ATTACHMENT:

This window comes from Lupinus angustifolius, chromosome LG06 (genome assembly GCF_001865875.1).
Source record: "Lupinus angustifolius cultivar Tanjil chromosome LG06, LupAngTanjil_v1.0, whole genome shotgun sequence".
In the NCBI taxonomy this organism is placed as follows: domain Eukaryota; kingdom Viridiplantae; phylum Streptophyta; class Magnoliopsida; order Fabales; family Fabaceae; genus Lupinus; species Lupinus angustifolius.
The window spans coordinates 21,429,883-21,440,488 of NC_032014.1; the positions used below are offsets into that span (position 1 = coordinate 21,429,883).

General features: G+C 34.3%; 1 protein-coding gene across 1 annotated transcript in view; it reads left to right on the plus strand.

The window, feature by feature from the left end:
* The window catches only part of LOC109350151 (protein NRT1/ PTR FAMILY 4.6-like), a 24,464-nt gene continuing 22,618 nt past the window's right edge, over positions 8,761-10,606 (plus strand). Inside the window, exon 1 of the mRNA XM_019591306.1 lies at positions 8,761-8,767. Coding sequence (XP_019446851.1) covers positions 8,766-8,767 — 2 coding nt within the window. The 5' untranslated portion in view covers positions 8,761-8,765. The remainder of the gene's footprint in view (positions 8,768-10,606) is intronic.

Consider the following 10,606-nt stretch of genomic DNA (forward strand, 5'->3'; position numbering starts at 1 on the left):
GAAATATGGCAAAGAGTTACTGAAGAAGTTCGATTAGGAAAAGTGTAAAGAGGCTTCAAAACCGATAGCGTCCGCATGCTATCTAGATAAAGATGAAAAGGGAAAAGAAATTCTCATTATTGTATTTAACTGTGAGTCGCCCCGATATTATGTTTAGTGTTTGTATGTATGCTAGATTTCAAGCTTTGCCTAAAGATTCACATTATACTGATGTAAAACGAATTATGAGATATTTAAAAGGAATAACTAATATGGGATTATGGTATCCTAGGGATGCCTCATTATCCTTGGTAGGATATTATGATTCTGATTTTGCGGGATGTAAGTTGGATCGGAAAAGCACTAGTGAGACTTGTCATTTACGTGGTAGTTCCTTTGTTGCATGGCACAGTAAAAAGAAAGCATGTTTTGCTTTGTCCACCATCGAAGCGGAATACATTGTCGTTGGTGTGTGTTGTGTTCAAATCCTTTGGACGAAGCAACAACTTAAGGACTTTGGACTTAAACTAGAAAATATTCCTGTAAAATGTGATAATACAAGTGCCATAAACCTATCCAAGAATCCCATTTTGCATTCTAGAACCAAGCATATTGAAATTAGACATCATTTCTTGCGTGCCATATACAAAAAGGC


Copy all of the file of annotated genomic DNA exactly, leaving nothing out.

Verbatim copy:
This window comes from Lupinus angustifolius, chromosome LG06 (genome assembly GCF_001865875.1).
Source record: "Lupinus angustifolius cultivar Tanjil chromosome LG06, LupAngTanjil_v1.0, whole genome shotgun sequence".
In the NCBI taxonomy this organism is placed as follows: domain Eukaryota; kingdom Viridiplantae; phylum Streptophyta; class Magnoliopsida; order Fabales; family Fabaceae; genus Lupinus; species Lupinus angustifolius.
The window spans coordinates 21,429,883-21,440,488 of NC_032014.1; the positions used below are offsets into that span (position 1 = coordinate 21,429,883).

General features: G+C 34.3%; 1 protein-coding gene across 1 annotated transcript in view; it reads left to right on the plus strand.

The window, feature by feature from the left end:
* The window catches only part of LOC109350151 (protein NRT1/ PTR FAMILY 4.6-like), a 24,464-nt gene continuing 22,618 nt past the window's right edge, over positions 8,761-10,606 (plus strand). Inside the window, exon 1 of the mRNA XM_019591306.1 lies at positions 8,761-8,767. Coding sequence (XP_019446851.1) covers positions 8,766-8,767 — 2 coding nt within the window. The 5' untranslated portion in view covers positions 8,761-8,765. The remainder of the gene's footprint in view (positions 8,768-10,606) is intronic.

Consider the following 10,606-nt stretch of genomic DNA (forward strand, 5'->3'; position numbering starts at 1 on the left):
GAAATATGGCAAAGAGTTACTGAAGAAGTTCGATTAGGAAAAGTGTAAAGAGGCTTCAAAACCGATAGCGTCCGCATGCTATCTAGATAAAGATGAAAAGGGAAAAGAAATTCTCATTATTGTATTTAACTGTGAGTCGCCCCGATATTATGTTTAGTGTTTGTATGTATGCTAGATTTCAAGCTTTGCCTAAAGATTCACATTATACTGATGTAAAACGAATTATGAGATATTTAAAAGGAATAACTAATATGGGATTATGGTATCCTAGGGATGCCTCATTATCCTTGGTAGGATATTATGATTCTGATTTTGCGGGATGTAAGTTGGATCGGAAAAGCACTAGTGAGACTTGTCATTTACGTGGTAGTTCCTTTGTTGCATGGCACAGTAAAAAGAAAGCATGTTTTGCTTTGTCCACCATCGAAGCGGAATACATTGTCGTTGGTGTGTGTTGTGTTCAAATCCTTTGGACGAAGCAACAACTTAAGGACTTTGGACTTAAACTAGAAAATATTCCTGTAAAATGTGATAATACAAGTGCCATAAACCTATCCAAGAATCCCATTTTGCATTCTAGAACCAAGCATATTGAAATTAGACATCATTTCTTGCGTGCCATATACAAAAAGGC